|dc.description.abstract||The first essay examines whether an active fund manager can outperform the benchmark index using trading strategies based on asset pricing “anomalies.” I consider an active manager who faces the following constraints on his investment activity: abnormal performance and tracking error are measured relative to a benchmark index, performance is evaluated regularly, and short positions are prohibited. The manager implements size, book-to-market and momentum strategies by over-weighting small, value or winner stocks and under-weighting large, growth or loser stocks relative to the benchmark index. When the fund manager uses the Fama-French SMB, HML and UMD portfolio weights as the guide for implementing these size, book-to-market and momentum strategies the investment portfolio does not outperform the benchmark. However, alternative size, book-to-market and momentum strategies do outperform
the benchmark in some circumstances. However, the performance is far less impressive than the performance of investment portfolios which include short positions. When the Russell 3000, a common real-world benchmark for fund managers, is used as the benchmark index, size and book-to-market strategies are unable to provide excess performance, while momentum strategies do. I furthermore find that performance is highly inconsistent form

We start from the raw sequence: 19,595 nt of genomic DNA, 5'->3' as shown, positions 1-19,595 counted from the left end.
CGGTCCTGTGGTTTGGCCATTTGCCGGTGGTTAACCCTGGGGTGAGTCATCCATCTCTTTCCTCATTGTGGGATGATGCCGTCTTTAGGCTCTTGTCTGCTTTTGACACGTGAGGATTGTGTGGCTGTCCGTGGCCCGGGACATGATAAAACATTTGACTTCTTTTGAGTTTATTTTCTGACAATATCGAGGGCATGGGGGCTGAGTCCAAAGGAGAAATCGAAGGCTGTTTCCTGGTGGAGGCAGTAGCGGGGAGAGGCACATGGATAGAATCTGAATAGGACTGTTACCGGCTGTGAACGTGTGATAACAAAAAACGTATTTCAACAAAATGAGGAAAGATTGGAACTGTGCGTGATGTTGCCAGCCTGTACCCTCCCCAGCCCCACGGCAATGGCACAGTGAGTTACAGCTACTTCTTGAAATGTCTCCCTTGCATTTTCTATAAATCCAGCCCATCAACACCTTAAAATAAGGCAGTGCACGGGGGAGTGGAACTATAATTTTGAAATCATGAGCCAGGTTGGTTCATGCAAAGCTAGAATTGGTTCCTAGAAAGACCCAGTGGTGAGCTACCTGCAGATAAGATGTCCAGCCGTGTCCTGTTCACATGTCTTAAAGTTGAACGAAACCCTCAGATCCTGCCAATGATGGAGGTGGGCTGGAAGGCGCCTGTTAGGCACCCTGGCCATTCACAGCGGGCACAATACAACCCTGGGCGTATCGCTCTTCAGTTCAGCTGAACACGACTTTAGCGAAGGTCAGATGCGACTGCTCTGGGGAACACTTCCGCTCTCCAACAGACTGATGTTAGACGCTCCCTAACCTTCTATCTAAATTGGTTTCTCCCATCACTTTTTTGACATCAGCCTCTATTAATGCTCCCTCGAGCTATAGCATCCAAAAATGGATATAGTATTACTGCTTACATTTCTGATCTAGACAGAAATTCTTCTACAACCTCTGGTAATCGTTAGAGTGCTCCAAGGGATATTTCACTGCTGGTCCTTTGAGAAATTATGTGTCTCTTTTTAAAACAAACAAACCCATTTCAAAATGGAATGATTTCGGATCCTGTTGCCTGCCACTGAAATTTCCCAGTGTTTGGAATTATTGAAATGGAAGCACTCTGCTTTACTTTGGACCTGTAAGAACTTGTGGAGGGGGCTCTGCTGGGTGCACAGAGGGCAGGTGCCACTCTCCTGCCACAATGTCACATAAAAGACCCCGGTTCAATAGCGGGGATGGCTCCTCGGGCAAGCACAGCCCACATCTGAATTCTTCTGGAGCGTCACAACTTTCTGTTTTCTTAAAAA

year-to-year, meaning that a fund manager who is evaluated on a regular basis is unlikely to show consistent performance. I conclude that a typical active manager would find it difficult to beat the benchmark index by implementing strategies based on well-documented anomalies in the academic literature.
In the second essay I examine the relation between profits from book-to-market strategies and momentum strategies. Specifically, I test two time-series hypotheses which are not mutually exclusive, but do have opposite predictions for subsequent momentum profits. First, if periods of large book-to-market profits are indicative of a large dispersion in expected returns, then subsequent momentum profits are likely to be relatively high. Second, if shifts in book-to-market profits (a period of growth dominating value shifting to a period of value dominating growth, or vice versa) are associated with changes in the market state, then subsequent momentum profits are likely to be relatively low. My results provide no support for the first hypothesis. However, I do find support for the second hypothesis. Specifically, momentum profits are negatively and reliably related to changes in book-to-market profits prior to implementing the momentum strategy. The results are consistent with the propositions that: (1) changes in the state of the market across the ranking and holding periods are associated with lower subsequent momentum profits, and (2) price adjustments to changes in expected returns are important for understanding momentum profits.||